- Do you proactively perform audits to determine if providers are no longer accepting new patients or staying in the network, regardless of information received from providers?
- What steps do you take if a service provider informs you that he will no longer accept new patients or that he will no longer remain in the network?
- What steps or processes do you use to proactively seek information from providers to verify if they are accepting new patients and will remain in the network?
- On average, how long does it take between acquiring information about a provider who is not accepting new patients or who has gone out of the network and removing a provider’s name from your network directory?
- What are the steps [company name] if a patient reports that a given provider is no longer taking new or in-network patients?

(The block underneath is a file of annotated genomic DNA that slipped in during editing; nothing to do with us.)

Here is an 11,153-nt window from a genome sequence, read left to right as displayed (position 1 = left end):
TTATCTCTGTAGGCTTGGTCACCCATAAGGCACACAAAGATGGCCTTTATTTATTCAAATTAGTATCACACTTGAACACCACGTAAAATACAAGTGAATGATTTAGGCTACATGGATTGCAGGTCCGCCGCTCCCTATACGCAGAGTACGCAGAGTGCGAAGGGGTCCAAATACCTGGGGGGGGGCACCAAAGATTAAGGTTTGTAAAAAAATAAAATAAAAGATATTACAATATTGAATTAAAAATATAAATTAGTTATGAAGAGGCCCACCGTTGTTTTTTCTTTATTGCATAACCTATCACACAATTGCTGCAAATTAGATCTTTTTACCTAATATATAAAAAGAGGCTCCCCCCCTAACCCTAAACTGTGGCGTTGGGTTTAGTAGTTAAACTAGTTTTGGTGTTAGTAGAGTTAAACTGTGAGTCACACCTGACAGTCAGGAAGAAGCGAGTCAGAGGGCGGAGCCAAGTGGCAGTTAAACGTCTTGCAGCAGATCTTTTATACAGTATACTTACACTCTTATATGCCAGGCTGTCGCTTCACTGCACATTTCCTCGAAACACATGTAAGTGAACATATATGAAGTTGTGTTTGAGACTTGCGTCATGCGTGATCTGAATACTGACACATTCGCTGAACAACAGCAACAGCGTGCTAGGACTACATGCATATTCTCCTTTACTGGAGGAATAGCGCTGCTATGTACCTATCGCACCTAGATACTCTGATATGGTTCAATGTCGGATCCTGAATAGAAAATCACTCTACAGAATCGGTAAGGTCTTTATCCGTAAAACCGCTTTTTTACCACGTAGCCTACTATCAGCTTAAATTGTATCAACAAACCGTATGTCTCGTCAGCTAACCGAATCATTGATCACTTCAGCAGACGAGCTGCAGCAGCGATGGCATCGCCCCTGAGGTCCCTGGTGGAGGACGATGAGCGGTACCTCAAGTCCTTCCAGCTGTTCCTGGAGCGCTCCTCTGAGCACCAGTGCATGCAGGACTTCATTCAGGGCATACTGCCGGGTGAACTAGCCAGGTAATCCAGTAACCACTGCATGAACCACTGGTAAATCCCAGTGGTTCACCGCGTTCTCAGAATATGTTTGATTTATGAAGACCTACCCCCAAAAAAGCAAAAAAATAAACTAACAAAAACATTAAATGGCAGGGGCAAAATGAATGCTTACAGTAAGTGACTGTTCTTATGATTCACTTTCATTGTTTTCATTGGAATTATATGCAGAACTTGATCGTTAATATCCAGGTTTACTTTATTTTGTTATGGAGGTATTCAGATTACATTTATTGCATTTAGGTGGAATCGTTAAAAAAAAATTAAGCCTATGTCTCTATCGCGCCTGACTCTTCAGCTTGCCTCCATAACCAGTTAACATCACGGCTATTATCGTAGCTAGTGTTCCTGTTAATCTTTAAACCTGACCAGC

- What are the steps [company name] if a patient reports that a phone number or address is incorrect?
- Does your provider database reflect the availability of telehealth appointments for a given provider?
- What are the steps [company name] take to educate providers on reimbursement rates and approvals for telehealth appointments?
- In the event that a beneficiary was provided a service by a non-participating provider or facility, but the individual received inaccurate plan information in the Provider Directory, what processes are in place to ensure that the person is not charged more than a participating provider’s cost share?
- What processes exist to ensure that this amount is applied to any maximum deductible or disbursed?
Thank you in advance for your cooperation. We look forward to working with you on this important issue.